Monday, May 6, 2013

Hammer Toes

Hammertoes occur when the smaller toes of the foot become bent and prominent. The four smaller toes of the foot are much like the same fingers in the hand. Each has three bones (phalanges) which have joints between them (interphalangeal joints). The toes form a joint with the long bones of the foot (metatarsals) and it is this area that is often referred to as the ball of the foot.
Normally, these bones and joints are straight. A hammertoe occurs when the toes become bent at the first interphalangeal joint, making the toe prominent. This can affect any number of the lesser toes. In some cases, a bursa (rather like a deep blister) is formed over the joint and this can become inflamed (bursitis). With time, hard skin (callous) or corns (condensed areas of callous) can form over the joints or at the tip of the toe.

What causes hammertoes?
There are many different causes but commonly it is due to shoes or the way in which the foot works (functions) during walking. If the foot is too mobile and / or the tendons that control toe movement are over active, this causes increased pull on the toes which may result in deformity.
In some instances trauma (either direct injury or overuse from walking or sport) can predispose to hammertoes. Patients who have other conditions such as diabetes, rheumatoid arthritis and neuromuscular conditions are more likely to develop hammertoes.

Are women more likely to get the problem?
It is more common in women as they tend to wear tighter, narrower shoes with increased heel height. These shoes place a lot of pressure onto the joint and predispose to deformity. It is common for patients to wear shoes that are too small and this can predispose to the problem. In a study we have performed, 95% of patients were in the wrong size shoes.

Will it get worse?
At the start of the deformity, it is generally mobile which means that the toe can be straightened. However, with time, the joint become fixed or rigid. This can then affect the joint at the ball of the foot and, in severe cases, the joint capsule ruptures (tears) so that the joint becomes dislocated and the toe sits up in the air.

What are the common symptoms?
Deformity / prominence of toe
Redness around the joints
Swelling around the joints
Corn / Callous
Difficulty in shoes with deformity of the shoe upper
Difficulty in walking
Stiffness in the joints of the toe

How is it identified?

Clinical examination and a detailed history allow diagnosis. X-rays are often not required but can help to evaluate the extent of the deformity and the degree of arthritis within the joint.

What can I do to reduce the pain?
There are several things that you can do to try and relieve your symptoms:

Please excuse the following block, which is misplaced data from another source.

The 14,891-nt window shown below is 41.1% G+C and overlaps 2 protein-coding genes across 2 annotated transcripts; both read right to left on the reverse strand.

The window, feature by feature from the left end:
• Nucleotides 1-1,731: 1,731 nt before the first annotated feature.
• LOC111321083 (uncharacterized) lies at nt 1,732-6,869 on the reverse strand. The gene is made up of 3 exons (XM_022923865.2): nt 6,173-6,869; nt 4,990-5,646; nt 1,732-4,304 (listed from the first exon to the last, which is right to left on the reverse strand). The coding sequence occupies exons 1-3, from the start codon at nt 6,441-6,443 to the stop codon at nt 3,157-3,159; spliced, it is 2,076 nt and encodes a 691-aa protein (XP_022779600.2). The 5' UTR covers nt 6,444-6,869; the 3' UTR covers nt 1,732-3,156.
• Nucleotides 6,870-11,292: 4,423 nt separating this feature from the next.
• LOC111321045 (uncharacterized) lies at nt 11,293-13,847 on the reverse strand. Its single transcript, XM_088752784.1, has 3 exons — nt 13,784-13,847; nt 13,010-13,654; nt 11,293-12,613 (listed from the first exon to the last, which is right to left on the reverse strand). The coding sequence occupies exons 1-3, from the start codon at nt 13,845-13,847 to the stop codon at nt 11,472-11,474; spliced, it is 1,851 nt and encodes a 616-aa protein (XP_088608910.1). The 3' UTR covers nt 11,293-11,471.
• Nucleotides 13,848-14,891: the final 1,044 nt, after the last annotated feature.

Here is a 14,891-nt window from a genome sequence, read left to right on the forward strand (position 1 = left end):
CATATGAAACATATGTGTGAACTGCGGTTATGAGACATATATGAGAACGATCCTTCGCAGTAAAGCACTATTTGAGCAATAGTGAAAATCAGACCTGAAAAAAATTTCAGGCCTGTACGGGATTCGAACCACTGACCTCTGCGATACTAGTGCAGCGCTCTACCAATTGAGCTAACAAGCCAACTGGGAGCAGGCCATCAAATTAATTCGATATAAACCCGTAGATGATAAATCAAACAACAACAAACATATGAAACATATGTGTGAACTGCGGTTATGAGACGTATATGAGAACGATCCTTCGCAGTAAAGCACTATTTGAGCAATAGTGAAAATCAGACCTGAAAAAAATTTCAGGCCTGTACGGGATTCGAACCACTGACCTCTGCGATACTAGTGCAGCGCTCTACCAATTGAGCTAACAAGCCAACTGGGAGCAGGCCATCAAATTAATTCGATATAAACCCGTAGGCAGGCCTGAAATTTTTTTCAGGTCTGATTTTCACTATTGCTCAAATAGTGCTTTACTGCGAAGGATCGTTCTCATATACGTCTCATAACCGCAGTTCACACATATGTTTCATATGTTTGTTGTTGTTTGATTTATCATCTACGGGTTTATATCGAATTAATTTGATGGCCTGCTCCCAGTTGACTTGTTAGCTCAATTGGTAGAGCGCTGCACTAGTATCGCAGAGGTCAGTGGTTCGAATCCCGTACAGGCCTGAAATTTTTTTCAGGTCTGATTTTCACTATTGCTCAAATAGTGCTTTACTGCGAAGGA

Wear good fitting shoes with a deep toe box
Avoid high heels
Use a toe prop to straighten the toe if it is still mobile
Wear a protective pad over the toe
See a doctor at the Family Foot and Leg Center.

What can we as a specialist do to correct or reduce your symptoms?
If simple measures do not reduce your symptoms, there are other options:
Advise appropriate shoes
Advise exercises if the toes are still mobile
Show you how to strap the toe in a corrected position
Provide a splint or protection
Consider orthotics

Advise on surgery
The way in which your foot loads during walking can place increased stress on the ball of the foot and cause increased toe activity. Special shoe inserts (orthoses) can help to control foot movement. Whilst these are unlikely to resolve established deformity they may help reduce discomfort in the ball of the foot.

Will this cure the problem?
If the deformity is mobile, then this may help prevent progression although there have been no scientific studies to analyse the benefit. If the deformity is fixed, then orthotics will not cure the problem but may reduce the associated symptoms.

What will happen if I leave this alone?
Generally, the deformity becomes worse with time and slowly becomes fixed (stiff). This can cause discomfort in shoes. The position of the toe places increased stress on the ball of the foot and this can become painful. Corn and callous formation on the ball of the foot is not uncommon. In some cases, the metatarsophalangeal joint capsule ruptures, causing the toe to sit up in the air.

Can the deformity be reversed or cured?
The only effective way of correcting the deformity is to have an operation.

How does the operation correct the deformity?
There are a number of different operations. However, the most common operations are:
Tendon transfer
Digital arthroplasty
Digital arthrodesis

Hopefully this is an effective run down of various questions commonly asked by my patients here, and if you come up with more please comment and the questions will be answered.

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